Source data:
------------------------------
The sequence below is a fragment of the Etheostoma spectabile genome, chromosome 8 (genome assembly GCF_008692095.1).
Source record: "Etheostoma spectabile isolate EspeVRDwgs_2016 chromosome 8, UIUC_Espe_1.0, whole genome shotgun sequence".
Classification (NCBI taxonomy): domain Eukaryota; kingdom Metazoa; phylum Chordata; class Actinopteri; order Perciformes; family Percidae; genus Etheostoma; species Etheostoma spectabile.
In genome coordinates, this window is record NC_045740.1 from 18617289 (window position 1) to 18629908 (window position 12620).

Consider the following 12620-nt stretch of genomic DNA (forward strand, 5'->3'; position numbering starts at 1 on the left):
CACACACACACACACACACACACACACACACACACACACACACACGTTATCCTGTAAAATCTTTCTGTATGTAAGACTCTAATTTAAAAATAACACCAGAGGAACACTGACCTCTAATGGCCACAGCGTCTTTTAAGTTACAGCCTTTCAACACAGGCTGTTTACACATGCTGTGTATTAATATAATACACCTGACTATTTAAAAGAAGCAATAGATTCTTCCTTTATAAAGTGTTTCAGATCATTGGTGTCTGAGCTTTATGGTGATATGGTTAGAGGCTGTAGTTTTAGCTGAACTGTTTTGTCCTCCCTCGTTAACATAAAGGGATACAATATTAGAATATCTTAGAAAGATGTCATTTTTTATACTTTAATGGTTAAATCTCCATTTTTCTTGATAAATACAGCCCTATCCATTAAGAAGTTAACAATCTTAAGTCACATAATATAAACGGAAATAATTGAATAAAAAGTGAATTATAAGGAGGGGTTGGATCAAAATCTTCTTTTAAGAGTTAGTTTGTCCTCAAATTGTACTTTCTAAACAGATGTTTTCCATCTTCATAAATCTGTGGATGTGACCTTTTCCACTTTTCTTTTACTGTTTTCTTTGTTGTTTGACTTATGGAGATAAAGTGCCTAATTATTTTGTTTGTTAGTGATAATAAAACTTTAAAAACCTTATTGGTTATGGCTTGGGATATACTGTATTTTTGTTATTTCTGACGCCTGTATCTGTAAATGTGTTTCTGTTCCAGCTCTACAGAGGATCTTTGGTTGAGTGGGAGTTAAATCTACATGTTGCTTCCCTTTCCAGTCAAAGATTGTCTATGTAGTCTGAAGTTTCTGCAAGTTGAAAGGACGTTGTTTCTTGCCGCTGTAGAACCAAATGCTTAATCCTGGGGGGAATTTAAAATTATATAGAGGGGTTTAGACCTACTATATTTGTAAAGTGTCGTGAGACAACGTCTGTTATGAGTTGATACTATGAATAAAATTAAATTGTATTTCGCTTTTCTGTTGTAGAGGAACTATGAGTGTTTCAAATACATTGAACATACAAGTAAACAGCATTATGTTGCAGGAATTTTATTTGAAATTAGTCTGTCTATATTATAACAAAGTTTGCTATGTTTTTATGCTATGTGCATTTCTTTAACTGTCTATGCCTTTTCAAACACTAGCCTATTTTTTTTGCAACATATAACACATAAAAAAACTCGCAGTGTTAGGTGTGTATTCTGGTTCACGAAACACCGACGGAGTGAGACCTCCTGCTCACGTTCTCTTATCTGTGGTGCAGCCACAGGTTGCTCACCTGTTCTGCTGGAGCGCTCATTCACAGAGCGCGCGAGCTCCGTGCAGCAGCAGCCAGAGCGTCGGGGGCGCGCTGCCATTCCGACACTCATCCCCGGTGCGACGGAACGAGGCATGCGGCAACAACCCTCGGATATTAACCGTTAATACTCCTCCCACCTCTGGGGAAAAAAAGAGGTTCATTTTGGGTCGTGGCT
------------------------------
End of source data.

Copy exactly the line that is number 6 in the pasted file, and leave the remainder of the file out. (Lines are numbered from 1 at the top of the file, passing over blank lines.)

CACACACACACACACACACACACACACACACACACACACACACACGTTATCCTGTAAAATCTTTCTGTATGTAAGACTCTAATTTAAAAATAACACCAGAGGAACACTGACCTCTAATGGCCACAGCGTCTTTTAAGTTACAGCCTTTCAACACAGGCTGTTTACACATGCTGTGTATTAATATAATACACCTGACTATTTAAAAGAAGCAATAGATTCTTCCTTTATAAAGTGTTTCAGATCATTGGTGTCTGAGCTTTATGGTGATATGGTTAGAGGCTGTAGTTTTAGCTGAACTGTTTTGTCCTCCCTCGTTAACATAAAGGGATACAATATTAGAATATCTTAGAAAGATGTCATTTTTTATACTTTAATGGTTAAATCTCCATTTTTCTTGATAAATACAGCCCTATCCATTAAGAAGTTAACAATCTTAAGTCACATAATATAAACGGAAATAATTGAATAAAAAGTGAATTATAAGGAGGGGTTGGATCAAAATCTTCTTTTAAGAGTTAGTTTGTCCTCAAATTGTACTTTCTAAACAGATGTTTTCCATCTTCATAAATCTGTGGATGTGACCTTTTCCACTTTTCTTTTACTGTTTTCTTTGTTGTTTGACTTATGGAGATAAAGTGCCTAATTATTTTGTTTGTTAGTGATAATAAAACTTTAAAAACCTTATTGGTTATGGCTTGGGATATACTGTATTTTTGTTATTTCTGACGCCTGTATCTGTAAATGTGTTTCTGTTCCAGCTCTACAGAGGATCTTTGGTTGAGTGGGAGTTAAATCTACATGTTGCTTCCCTTTCCAGTCAAAGATTGTCTATGTAGTCTGAAGTTTCTGCAAGTTGAAAGGACGTTGTTTCTTGCCGCTGTAGAACCAAATGCTTAATCCTGGGGGGAATTTAAAATTATATAGAGGGGTTTAGACCTACTATATTTGTAAAGTGTCGTGAGACAACGTCTGTTATGAGTTGATACTATGAATAAAATTAAATTGTATTTCGCTTTTCTGTTGTAGAGGAACTATGAGTGTTTCAAATACATTGAACATACAAGTAAACAGCATTATGTTGCAGGAATTTTATTTGAAATTAGTCTGTCTATATTATAACAAAGTTTGCTATGTTTTTATGCTATGTGCATTTCTTTAACTGTCTATGCCTTTTCAAACACTAGCCTATTTTTTTTGCAACATATAACACATAAAAAAACTCGCAGTGTTAGGTGTGTATTCTGGTTCACGAAACACCGACGGAGTGAGACCTCCTGCTCACGTTCTCTTATCTGTGGTGCAGCCACAGGTTGCTCACCTGTTCTGCTGGAGCGCTCATTCACAGAGCGCGCGAGCTCCGTGCAGCAGCAGCCAGAGCGTCGGGGGCGCGCTGCCATTCCGACACTCATCCCCGGTGCGACGGAACGAGGCATGCGGCAACAACCCTCGGATATTAACCGTTAATACTCCTCCCACCTCTGGGGAAAAAAAGAGGTTCATTTTGGGTCGTGGCT